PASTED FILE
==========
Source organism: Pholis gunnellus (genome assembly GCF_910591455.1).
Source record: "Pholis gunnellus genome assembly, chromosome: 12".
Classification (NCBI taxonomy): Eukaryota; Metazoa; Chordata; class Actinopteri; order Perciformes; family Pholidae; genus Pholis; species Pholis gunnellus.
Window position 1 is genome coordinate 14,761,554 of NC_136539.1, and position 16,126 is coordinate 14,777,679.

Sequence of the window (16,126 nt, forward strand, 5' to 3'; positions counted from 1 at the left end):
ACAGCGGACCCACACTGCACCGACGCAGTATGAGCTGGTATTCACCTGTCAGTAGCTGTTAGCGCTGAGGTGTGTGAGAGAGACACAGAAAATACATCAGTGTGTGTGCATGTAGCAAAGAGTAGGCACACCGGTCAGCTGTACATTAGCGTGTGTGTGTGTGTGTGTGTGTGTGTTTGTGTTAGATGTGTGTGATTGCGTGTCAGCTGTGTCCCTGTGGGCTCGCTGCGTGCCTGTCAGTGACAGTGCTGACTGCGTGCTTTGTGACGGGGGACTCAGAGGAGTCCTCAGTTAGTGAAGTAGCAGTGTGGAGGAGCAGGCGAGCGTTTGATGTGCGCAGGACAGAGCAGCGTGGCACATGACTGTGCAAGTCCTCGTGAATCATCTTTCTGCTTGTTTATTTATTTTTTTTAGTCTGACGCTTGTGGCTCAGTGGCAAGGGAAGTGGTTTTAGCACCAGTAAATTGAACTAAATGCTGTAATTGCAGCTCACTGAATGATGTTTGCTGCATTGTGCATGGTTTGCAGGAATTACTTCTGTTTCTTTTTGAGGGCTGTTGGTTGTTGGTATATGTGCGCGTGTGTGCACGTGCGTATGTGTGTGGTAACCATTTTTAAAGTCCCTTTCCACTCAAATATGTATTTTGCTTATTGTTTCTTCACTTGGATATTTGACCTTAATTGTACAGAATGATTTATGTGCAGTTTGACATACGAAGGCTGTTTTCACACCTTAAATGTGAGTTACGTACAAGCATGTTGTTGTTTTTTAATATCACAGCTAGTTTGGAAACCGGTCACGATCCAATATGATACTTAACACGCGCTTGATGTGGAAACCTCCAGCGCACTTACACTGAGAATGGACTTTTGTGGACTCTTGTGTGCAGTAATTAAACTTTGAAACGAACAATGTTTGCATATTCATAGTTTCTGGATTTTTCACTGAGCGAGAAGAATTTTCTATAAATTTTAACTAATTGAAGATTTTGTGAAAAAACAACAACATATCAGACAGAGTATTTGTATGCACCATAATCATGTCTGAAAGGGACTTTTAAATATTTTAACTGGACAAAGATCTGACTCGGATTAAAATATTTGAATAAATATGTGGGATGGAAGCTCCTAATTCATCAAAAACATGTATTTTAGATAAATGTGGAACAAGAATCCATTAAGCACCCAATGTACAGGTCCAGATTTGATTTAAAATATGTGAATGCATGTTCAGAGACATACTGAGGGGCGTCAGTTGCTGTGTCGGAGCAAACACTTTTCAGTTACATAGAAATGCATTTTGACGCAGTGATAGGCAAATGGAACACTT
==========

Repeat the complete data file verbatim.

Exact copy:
Source organism: Pholis gunnellus (genome assembly GCF_910591455.1).
Source record: "Pholis gunnellus genome assembly, chromosome: 12".
Classification (NCBI taxonomy): Eukaryota; Metazoa; Chordata; class Actinopteri; order Perciformes; family Pholidae; genus Pholis; species Pholis gunnellus.
Window position 1 is genome coordinate 14,761,554 of NC_136539.1, and position 16,126 is coordinate 14,777,679.

Sequence of the window (16,126 nt, forward strand, 5' to 3'; positions counted from 1 at the left end):
ACAGCGGACCCACACTGCACCGACGCAGTATGAGCTGGTATTCACCTGTCAGTAGCTGTTAGCGCTGAGGTGTGTGAGAGAGACACAGAAAATACATCAGTGTGTGTGCATGTAGCAAAGAGTAGGCACACCGGTCAGCTGTACATTAGCGTGTGTGTGTGTGTGTGTGTGTGTGTTTGTGTTAGATGTGTGTGATTGCGTGTCAGCTGTGTCCCTGTGGGCTCGCTGCGTGCCTGTCAGTGACAGTGCTGACTGCGTGCTTTGTGACGGGGGACTCAGAGGAGTCCTCAGTTAGTGAAGTAGCAGTGTGGAGGAGCAGGCGAGCGTTTGATGTGCGCAGGACAGAGCAGCGTGGCACATGACTGTGCAAGTCCTCGTGAATCATCTTTCTGCTTGTTTATTTATTTTTTTTAGTCTGACGCTTGTGGCTCAGTGGCAAGGGAAGTGGTTTTAGCACCAGTAAATTGAACTAAATGCTGTAATTGCAGCTCACTGAATGATGTTTGCTGCATTGTGCATGGTTTGCAGGAATTACTTCTGTTTCTTTTTGAGGGCTGTTGGTTGTTGGTATATGTGCGCGTGTGTGCACGTGCGTATGTGTGTGGTAACCATTTTTAAAGTCCCTTTCCACTCAAATATGTATTTTGCTTATTGTTTCTTCACTTGGATATTTGACCTTAATTGTACAGAATGATTTATGTGCAGTTTGACATACGAAGGCTGTTTTCACACCTTAAATGTGAGTTACGTACAAGCATGTTGTTGTTTTTTAATATCACAGCTAGTTTGGAAACCGGTCACGATCCAATATGATACTTAACACGCGCTTGATGTGGAAACCTCCAGCGCACTTACACTGAGAATGGACTTTTGTGGACTCTTGTGTGCAGTAATTAAACTTTGAAACGAACAATGTTTGCATATTCATAGTTTCTGGATTTTTCACTGAGCGAGAAGAATTTTCTATAAATTTTAACTAATTGAAGATTTTGTGAAAAAACAACAACATATCAGACAGAGTATTTGTATGCACCATAATCATGTCTGAAAGGGACTTTTAAATATTTTAACTGGACAAAGATCTGACTCGGATTAAAATATTTGAATAAATATGTGGGATGGAAGCTCCTAATTCATCAAAAACATGTATTTTAGATAAATGTGGAACAAGAATCCATTAAGCACCCAATGTACAGGTCCAGATTTGATTTAAAATATGTGAATGCATGTTCAGAGACATACTGAGGGGCGTCAGTTGCTGTGTCGGAGCAAACACTTTTCAGTTACATAGAAATGCATTTTGACGCAGTGATAGGCAAATGGAACACTT